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The study analysed epidemiological data collected while handling LA-MRSA in Norwegian herds of pigs, from the first discovery in 2013 until 2015. In addition, the researchers performed genetic testing of bacterial isolates from all individuals identified with LA-MRSA since 2008, and they collected samples from all animals, people and pig farm environments that were affected by outbreaks in 2013 and 2014. These findings show that pig farm workers are the principal source for the introduction of LA-MRSA in Norwegian herds of swine. This transmission route was previously unknown. "This is an important discovery and herds must be monitored if they are to remain free of MRSA, particularly in countries where there is little or no import of live pigs," says Petter Elstrøm, researcher at the Norwegian Institute of Public Health. The strategy's goal has been to prevent LA-MRSA from being introduced and spread among Norwegian herds, thereby preventing pig herds from becoming a major source of MRSA dissemination to the general population. The strategy has been effective and any further transmission from animals or humans in the affected farms to the general population has not been detected. Recommendations about who should be tested for LA-MRSA before contact with livestock have been issued to prevent transmission from farm workers to pigs. "MRSA rarely causes severe infections among otherwise healthy people but a rising incidence of MRSA in the population will contribute to an increased infection burden for vulnerable patients in the health services," says Elstrøm. Since 2014, the Norwegian Food Safety Authority and the Norwegian Veterinary Institute have continuously monitored all pig herds in Norway, in close collaboration with the swine industry, and this surveillance will continue. "Our strategy of slaughtering pig herds where LA-MRSA bacteria are detected plus farm disinfection was developed in a close collaboration between the authorities and swine industry. It is an excellent example of the "One Health" approach," says Elstrøm. An ongoing study is analysing data on the effect of each control measure within the strategy, but the present article shows that the Norwegian LA-MRSA strategy has so far been a success. Norway is currently the only country that has managed to stop these bacteria from establishing among pig herds, thereby preventing further dissemination to the general population and the health service. In other countries with a low MRSA prevalence, such as Denmark and the Netherlands, the spread of LA-MRSA among pig herds contributed to a significant increase in MRSA prevalence in the population. Explore further: The pig of the future might be free of diseases that can infect people More information: Carl Andreas Grøntvedt et al, MRSA CC398 in humans and pigs in Norway: A "One Health" perspective on introduction and transmission, Clinical Infectious Diseases (2016). DOI: 10.1093/cid/ciw552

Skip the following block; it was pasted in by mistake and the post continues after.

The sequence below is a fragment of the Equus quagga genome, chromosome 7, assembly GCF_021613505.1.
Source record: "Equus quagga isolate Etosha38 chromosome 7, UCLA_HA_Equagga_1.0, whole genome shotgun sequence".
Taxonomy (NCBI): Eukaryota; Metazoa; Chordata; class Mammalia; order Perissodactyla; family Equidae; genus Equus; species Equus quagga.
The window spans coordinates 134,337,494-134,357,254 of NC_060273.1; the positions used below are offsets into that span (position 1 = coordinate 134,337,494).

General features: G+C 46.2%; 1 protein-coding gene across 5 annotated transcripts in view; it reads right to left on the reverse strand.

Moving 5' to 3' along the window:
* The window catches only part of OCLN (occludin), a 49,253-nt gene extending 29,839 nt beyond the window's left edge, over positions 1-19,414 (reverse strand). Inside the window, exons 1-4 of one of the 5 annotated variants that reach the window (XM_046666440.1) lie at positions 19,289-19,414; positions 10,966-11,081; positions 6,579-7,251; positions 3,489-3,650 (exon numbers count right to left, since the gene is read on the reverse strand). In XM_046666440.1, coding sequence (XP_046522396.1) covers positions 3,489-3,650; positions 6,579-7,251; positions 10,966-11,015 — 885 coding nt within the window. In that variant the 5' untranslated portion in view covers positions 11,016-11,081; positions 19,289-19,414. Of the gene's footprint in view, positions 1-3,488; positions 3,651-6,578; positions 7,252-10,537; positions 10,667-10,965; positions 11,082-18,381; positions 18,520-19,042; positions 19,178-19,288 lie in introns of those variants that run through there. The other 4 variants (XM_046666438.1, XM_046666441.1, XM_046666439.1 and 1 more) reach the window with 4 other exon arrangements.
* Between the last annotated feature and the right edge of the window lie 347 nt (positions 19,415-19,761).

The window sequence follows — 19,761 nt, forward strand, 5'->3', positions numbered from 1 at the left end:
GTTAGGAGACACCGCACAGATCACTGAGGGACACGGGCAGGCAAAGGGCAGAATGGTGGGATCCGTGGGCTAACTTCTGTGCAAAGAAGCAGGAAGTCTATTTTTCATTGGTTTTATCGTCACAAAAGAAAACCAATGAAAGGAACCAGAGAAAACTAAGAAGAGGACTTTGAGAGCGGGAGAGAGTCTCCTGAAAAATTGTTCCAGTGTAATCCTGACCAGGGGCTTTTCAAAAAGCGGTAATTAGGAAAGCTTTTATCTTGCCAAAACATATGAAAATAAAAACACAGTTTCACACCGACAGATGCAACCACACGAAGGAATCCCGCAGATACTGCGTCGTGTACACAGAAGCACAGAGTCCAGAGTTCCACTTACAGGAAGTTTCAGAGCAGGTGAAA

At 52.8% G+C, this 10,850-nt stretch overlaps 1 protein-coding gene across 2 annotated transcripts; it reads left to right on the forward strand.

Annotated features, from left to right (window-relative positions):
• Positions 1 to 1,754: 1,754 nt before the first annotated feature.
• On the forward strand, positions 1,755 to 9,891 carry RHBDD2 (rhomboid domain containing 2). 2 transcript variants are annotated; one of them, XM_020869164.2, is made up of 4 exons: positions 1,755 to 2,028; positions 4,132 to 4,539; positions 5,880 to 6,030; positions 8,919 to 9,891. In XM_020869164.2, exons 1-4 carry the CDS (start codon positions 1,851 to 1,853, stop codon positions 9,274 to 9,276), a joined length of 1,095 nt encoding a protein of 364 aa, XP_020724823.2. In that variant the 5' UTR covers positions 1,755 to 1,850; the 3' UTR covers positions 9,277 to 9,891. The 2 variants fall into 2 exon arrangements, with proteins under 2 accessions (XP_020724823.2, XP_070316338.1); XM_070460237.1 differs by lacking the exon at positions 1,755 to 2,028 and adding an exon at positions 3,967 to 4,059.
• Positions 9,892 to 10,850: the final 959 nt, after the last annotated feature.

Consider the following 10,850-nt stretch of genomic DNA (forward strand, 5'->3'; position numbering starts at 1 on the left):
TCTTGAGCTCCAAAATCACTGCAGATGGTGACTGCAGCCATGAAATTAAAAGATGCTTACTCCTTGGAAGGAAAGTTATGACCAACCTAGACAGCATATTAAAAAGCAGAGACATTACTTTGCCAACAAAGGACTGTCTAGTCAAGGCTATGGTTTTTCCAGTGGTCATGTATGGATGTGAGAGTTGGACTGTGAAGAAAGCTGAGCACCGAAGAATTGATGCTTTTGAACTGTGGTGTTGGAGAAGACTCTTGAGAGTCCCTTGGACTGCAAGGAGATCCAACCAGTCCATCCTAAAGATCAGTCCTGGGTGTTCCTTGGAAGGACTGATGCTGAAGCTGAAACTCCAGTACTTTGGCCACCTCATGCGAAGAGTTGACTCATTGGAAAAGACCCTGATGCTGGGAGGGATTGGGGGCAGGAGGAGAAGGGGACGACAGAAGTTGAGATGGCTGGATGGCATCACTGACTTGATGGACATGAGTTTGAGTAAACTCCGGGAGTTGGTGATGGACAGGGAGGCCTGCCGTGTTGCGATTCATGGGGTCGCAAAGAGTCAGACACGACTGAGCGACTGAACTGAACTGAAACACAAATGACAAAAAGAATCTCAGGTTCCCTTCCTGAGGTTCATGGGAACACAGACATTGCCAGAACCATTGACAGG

Orpetveit I.,Norwegian Veterinary Institute | Ytrehus B.,Norwegian Veterinary Institute | Vikoren T.,Norwegian Veterinary Institute | Handeland K.,Norwegian Veterinary Institute | And 4 more authors.
Eurosurveillance | Year: 2011

We report a case of rabies in an Arctic fox. In January 2011 a fox attacked dogs belonging to a meteorological station in the Svalbard archipelago, Norway. Rabies virus was detected in the fox's brain post-mortem. The dogs had been vaccinated against rabies and their antibody levels were protective. Post-exposure prophylaxis was administered to staff at the station. Rabies vaccination is recommended for inhabitants and visitors to the Arctic who may be in contact with wild animals.

Vatn S.,Animalia Norwegian Meat and Poultry Research Center | Hektoen L.,Animalia Norwegian Meat and Poultry Research Center | Hoyland B.,Animalia Norwegian Meat and Poultry Research Center | Reiersen A.,Norwegian Food Safety Authority | And 2 more authors.
Small Ruminant Research | Year: 2012